Many organizations employ the services of third party recruiters in order to find suitable candidates for their free positions. Yet, we still know little about what drives search agents to use the specific recruitment tools they use. Based on institutional theory, we predicted three economic (costs and time investment, speed and longevity) and three social factors (reactions by client organizations and by candidates, diffusion in the field) to influence search agents' choice of recruitment procedures. Additionally, institutional theory suggested several moderators such as the contract structure between the search agent and their clients, the likelihood of follow-up work, the availability of suitable candidates and the economic uncertainty in the field. Assumptions were tested via an online-survey distributed to 149 search agents working in the Netherlands. Hierarchical linear modelling generally supported the relevance of the economic and social predictors proposed as well as the working of several, albeit not all, moderators proposed.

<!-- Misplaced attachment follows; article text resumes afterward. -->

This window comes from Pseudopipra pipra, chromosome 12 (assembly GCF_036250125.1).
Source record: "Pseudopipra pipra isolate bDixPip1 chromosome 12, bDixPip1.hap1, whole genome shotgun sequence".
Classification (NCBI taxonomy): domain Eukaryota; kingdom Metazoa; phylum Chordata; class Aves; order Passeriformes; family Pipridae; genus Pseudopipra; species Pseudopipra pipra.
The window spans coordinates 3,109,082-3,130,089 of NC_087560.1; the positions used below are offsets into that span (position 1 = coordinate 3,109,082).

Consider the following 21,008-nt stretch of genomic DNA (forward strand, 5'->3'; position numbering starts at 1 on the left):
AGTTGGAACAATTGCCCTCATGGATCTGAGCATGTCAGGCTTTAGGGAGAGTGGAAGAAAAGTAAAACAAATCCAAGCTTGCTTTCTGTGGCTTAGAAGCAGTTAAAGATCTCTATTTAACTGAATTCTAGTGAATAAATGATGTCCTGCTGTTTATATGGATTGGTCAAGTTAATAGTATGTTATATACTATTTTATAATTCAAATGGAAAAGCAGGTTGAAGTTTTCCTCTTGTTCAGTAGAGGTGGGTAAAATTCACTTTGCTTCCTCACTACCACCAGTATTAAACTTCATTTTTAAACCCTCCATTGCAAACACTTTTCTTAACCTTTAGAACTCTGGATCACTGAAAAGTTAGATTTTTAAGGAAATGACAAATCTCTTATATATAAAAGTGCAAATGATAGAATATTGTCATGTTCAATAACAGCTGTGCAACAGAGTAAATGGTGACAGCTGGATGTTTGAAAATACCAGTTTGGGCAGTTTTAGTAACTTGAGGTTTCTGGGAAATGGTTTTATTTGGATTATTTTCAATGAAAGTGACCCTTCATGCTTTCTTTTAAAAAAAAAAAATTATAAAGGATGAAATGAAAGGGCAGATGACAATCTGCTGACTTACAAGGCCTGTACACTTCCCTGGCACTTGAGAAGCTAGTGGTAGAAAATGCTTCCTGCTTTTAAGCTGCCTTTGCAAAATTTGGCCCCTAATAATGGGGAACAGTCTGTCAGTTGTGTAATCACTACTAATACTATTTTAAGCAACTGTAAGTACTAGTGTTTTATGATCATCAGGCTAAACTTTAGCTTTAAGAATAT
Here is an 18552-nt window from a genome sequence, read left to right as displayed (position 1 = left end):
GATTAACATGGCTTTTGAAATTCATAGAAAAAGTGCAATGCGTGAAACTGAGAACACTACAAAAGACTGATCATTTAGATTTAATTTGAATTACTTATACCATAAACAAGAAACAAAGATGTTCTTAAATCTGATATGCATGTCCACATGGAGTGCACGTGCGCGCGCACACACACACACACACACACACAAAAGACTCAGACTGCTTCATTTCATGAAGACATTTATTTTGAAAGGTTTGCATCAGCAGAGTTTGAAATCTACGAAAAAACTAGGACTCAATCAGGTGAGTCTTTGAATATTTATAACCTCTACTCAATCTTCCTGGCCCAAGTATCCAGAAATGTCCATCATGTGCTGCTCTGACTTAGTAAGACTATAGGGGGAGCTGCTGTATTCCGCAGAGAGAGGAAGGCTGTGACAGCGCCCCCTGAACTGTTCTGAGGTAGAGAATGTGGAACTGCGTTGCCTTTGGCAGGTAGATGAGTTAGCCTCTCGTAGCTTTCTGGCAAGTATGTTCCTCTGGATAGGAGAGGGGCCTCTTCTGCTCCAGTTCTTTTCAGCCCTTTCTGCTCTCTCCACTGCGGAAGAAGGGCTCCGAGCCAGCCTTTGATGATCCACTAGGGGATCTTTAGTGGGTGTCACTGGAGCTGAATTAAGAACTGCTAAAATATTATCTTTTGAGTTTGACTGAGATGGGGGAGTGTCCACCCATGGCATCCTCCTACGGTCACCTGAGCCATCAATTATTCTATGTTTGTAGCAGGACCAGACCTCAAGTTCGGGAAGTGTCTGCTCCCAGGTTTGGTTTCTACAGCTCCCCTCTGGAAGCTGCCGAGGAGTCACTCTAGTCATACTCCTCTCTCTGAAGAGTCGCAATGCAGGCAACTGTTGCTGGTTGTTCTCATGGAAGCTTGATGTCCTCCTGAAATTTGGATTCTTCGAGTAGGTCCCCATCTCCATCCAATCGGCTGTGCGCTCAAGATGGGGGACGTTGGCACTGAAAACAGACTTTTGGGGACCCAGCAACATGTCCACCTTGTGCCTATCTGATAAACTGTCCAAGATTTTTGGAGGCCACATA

|Number of pages||29|
|Journal||Psychological Topics/Psihologijske teme|
|Publication status||Published - 2012|